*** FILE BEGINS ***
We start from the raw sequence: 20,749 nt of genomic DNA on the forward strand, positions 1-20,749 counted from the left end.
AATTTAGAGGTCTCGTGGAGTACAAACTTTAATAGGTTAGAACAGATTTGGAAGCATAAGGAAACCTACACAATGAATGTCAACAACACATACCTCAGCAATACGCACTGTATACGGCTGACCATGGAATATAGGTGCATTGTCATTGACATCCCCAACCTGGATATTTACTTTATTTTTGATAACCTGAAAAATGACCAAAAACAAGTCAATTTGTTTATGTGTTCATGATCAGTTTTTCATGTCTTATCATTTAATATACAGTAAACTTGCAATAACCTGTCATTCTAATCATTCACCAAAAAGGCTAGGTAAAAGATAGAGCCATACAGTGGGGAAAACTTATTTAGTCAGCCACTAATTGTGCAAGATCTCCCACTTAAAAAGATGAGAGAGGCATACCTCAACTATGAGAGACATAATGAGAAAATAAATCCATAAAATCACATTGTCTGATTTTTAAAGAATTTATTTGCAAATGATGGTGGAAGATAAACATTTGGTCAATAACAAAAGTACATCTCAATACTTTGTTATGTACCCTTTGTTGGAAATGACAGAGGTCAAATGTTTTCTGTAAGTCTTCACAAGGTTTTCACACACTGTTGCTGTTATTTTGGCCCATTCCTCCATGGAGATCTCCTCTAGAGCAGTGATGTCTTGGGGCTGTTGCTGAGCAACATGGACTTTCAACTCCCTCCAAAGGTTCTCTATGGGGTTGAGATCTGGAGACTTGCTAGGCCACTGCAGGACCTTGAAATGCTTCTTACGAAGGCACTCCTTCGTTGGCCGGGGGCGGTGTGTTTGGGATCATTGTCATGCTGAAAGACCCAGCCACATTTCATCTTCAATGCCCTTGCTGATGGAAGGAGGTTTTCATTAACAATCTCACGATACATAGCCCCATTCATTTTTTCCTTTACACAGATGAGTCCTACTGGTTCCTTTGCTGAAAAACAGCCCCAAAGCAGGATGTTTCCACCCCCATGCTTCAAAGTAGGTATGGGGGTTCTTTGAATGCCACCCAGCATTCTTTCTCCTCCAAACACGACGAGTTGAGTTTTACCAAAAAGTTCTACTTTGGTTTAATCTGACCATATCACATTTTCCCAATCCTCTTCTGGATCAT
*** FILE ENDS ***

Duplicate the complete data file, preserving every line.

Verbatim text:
We start from the raw sequence: 20,749 nt of genomic DNA on the forward strand, positions 1-20,749 counted from the left end.
AATTTAGAGGTCTCGTGGAGTACAAACTTTAATAGGTTAGAACAGATTTGGAAGCATAAGGAAACCTACACAATGAATGTCAACAACACATACCTCAGCAATACGCACTGTATACGGCTGACCATGGAATATAGGTGCATTGTCATTGACATCCCCAACCTGGATATTTACTTTATTTTTGATAACCTGAAAAATGACCAAAAACAAGTCAATTTGTTTATGTGTTCATGATCAGTTTTTCATGTCTTATCATTTAATATACAGTAAACTTGCAATAACCTGTCATTCTAATCATTCACCAAAAAGGCTAGGTAAAAGATAGAGCCATACAGTGGGGAAAACTTATTTAGTCAGCCACTAATTGTGCAAGATCTCCCACTTAAAAAGATGAGAGAGGCATACCTCAACTATGAGAGACATAATGAGAAAATAAATCCATAAAATCACATTGTCTGATTTTTAAAGAATTTATTTGCAAATGATGGTGGAAGATAAACATTTGGTCAATAACAAAAGTACATCTCAATACTTTGTTATGTACCCTTTGTTGGAAATGACAGAGGTCAAATGTTTTCTGTAAGTCTTCACAAGGTTTTCACACACTGTTGCTGTTATTTTGGCCCATTCCTCCATGGAGATCTCCTCTAGAGCAGTGATGTCTTGGGGCTGTTGCTGAGCAACATGGACTTTCAACTCCCTCCAAAGGTTCTCTATGGGGTTGAGATCTGGAGACTTGCTAGGCCACTGCAGGACCTTGAAATGCTTCTTACGAAGGCACTCCTTCGTTGGCCGGGGGCGGTGTGTTTGGGATCATTGTCATGCTGAAAGACCCAGCCACATTTCATCTTCAATGCCCTTGCTGATGGAAGGAGGTTTTCATTAACAATCTCACGATACATAGCCCCATTCATTTTTTCCTTTACACAGATGAGTCCTACTGGTTCCTTTGCTGAAAAACAGCCCCAAAGCAGGATGTTTCCACCCCCATGCTTCAAAGTAGGTATGGGGGTTCTTTGAATGCCACCCAGCATTCTTTCTCCTCCAAACACGACGAGTTGAGTTTTACCAAAAAGTTCTACTTTGGTTTAATCTGACCATATCACATTTTCCCAATCCTCTTCTGGATCAT